Mrs Timbrell said: “The letters are to make sure that everybody gets the message. I post them through the doors so everyone can read the latest news.”
The flood warden also helped neighbours by taking in a dog for a few days and was pleased to be able to help.
Modest Miss Timbrell added: “I am just passing on the messages from the Environment Agency. They give me the most up-to-date information.”
Ollie Hearn and Andy Whittington
Oxford City Council singled out Oliie Hearn, left, and Andy Whittington, members of their team which worked round the clock, during the floods.
- Ollie Hearn, left, and Andy Whittington
Highways supervisor Mr Hearn and operational manager Mr Whittington supervised pumps in Botley and Abingdon Road under the leadership of Shaun Hatton. Both worked 14 hour days throughout the floods. And it was Mr Whittington who proposed that high volume pumps should be deployed to clear the flood water in Abingdon Road.
The plan meant that the road was reopened earlier than expected and similar plans are already in place across Oxford in preparation for future flooding.
Mr Whittington said: “The water was nowhere near as high as it was in January. The guys were on site at Bullstake Close before the water came and we were all set up in good time.”
From packing sandbags and operating the pumps, to reassuring residents and clearing the roads, the team has been praised by local businesses too.
Honey Lucas, from Oxfordshire Mind, said: “The guys in charge of the pumps on the Ferry Hinksey and Botley roads have done a brilliant job keeping the flood waters off the road and out of the offices. We know that they have been manning the pumps 24 hours a day. They’ve done such a brilliant job and we know that our offices would have flooded if it was not for them. They have really helped us to keep the offices running as normal.”
Oxfordshire’s Fire and Rescue
Oxfordshire’s Fire and Rescue Service had to deal with more than 120 flooding-related calls in just one week to locations across the county.
- Mat Carlile
And the crews working round the clock to respond to them have been nominated by area manager for strategic risk and planning Mat Carlile.
He said: “Once again firefighters stepped up to the mark.”
They were out in force in Botley and Abingdon Road pumping floodwater away and offering assistance to those living in the area. But they also had to deal with more dramatic incidents – rescuing 37 children from a school coach stranded in floodwater near Faringdon and helping 25 people leave their flooded homes at the Bablockhythe Caravan Park.
Mr Carlile commended the work of officers in keeping Botley Road open this time round.
High volume pumps on Botley and Abingdon roads between them pumped 7,000 litres of water away every minute.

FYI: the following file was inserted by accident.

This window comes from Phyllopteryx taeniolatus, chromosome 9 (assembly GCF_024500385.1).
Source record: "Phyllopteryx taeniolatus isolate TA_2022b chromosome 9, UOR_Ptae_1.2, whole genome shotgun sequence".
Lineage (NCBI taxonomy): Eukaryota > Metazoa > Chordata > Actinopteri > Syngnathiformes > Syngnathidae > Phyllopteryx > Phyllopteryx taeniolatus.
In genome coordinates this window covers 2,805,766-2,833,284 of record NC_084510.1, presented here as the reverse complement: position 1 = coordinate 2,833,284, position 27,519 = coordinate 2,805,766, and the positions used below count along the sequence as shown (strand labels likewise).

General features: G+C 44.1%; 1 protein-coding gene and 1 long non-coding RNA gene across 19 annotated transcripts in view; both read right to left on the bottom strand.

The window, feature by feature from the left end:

Mr Carlile said: “I’d also like to pay tribute to all our colleagues in other services and the council. We all worked well together and they did a fantastic job. It’s at times of crisis like these that you see the best in people and I witnessed, in abundance, communities helping themselves get through these terrible floods.”
The Environment Agency
- Environment Agency workers putting flood defences up on Osney Island, Oxford
THEY’RE seen on the ground putting up flood defences and handing out sandbags to help protect properties.
But it’s often the work behind the scenes by Environment Agency workers that makes a big difference during floods on the levels we’ve seen in the last two months.
Senior media officer Ash Dobson, nominated all the EA staff who have worked to deal with the flooding.
He said: “Since before Christmas EA staff have been responding to exceptional flooding across Oxfordshire and the South East. We have just experienced the country’s wettest January since 1766.
“In some areas the flooding was worse than we saw in 2003. Our specialist staff have worked incredibly hard around the clock to forecast where flooding was expected, issue flood warnings to warn people and inform them about what to do, and to operate our flood defences across the county.”
Mr Dobson said EA staff have been working behind the scenes with the Met Office to forecast where flooding is most likely to occur and to be able to better warn communities. And he added: “All of these people are passionate about what they do and have worked tirelessly throughout the duration of this incident. We are incredibly grateful to them, and everyone else who has been involved in responding to the flooding in Oxfordshire and the wider South East.”
Comments are closed on this article.